ERG SES H 11, Globalisation and Education
The number of international students worldwide is increasing. In this era of globalization, there is a growing demand for higher education (Garbanzo, 2007). Some countries have modified their legislative frameworks to increase their attractiveness as a place to study and as a strategy to attract and retain international students (Mayer et al., 2012; Li, Chen, & Lin, 2010). Despite an expanding research literature on international students, gaps in the existing research literature persist (Eze & Inegbedion, 2014). One of these gaps is that student success is frequently explained by using academic indicators measured through academic achievement only. Also, there is a lack of consensus about the identification of influential factors affecting success in educational settings and limited qualitative research on international student success in higher education. Existing research uses quantitative methods and has focused on factors traditionally believed to be influential, while other personal, social and institutional factors have been less dominant.
This study seeks to contribute to the literature on international students through exploring success at university from the perspective of international students and concentrates on five research questions:
- What does it mean to be an international student?
- What does it mean to be successful at university?
- What are the understandings that international students have about their own level of success at university?
- Which factors, and to what extent, influence success?
- Why should we be concerned about international student success?
The study subscribes to a relativist ontology. Relativism is the idea that there is no absolute truth, but truths constructed by what individuals perceive and believe. As Guba (1990) argues, ‘realities exist in the form of multiple mental constructions, socially and experientially based, local and specific, dependent for their form and content on the persons who hold them’ (p.27). Correspondingly, the goals of this study align well with a constructionist epistemology and interpretive theoretical perspective. Constructionism rejects the idea of an objective external reality and takes individuals as active actors in the construction and development of meaning (Crotty, 2003). Interpretivism lays emphasis on the importance of understanding what is significant or meaningful to the individuals by focusing on their personal frames of reference or interpretations (Gerring, 2007). The role of the research was to engage with international students and explore their construction of what it means to be an international student and successful at university.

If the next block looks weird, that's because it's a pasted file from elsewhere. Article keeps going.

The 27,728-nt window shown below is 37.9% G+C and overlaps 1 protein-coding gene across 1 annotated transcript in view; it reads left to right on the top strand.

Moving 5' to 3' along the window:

Now in its second year, the study is providing a basis for helping international students reflect on their own perspectives and experiences. The results will provide a basis for helping lecturers and university authorities reflect on their expectations of international students and find better ways to maximize these students’ chances of success. This research work generates qualitative knowledge useful to encourage future analysis, policies, and actions based on a comprehensive approach that addresses distinctive educational needs, and therefore helps students develop to their full potential. The issues addressed in the study are of broad relevance and interest internationally. The degree to which universities identify and meet international students’ needs could determine if they maximize or increase these students’ chances of success, and ultimately whether they will continue in the international student market (Rhodes, 2001). A better understanding of what success at university comprises, knowing about factors perceived by students as influential to international student success that could result in strategies for the improvement of the student experience is of utmost importance to higher education providers.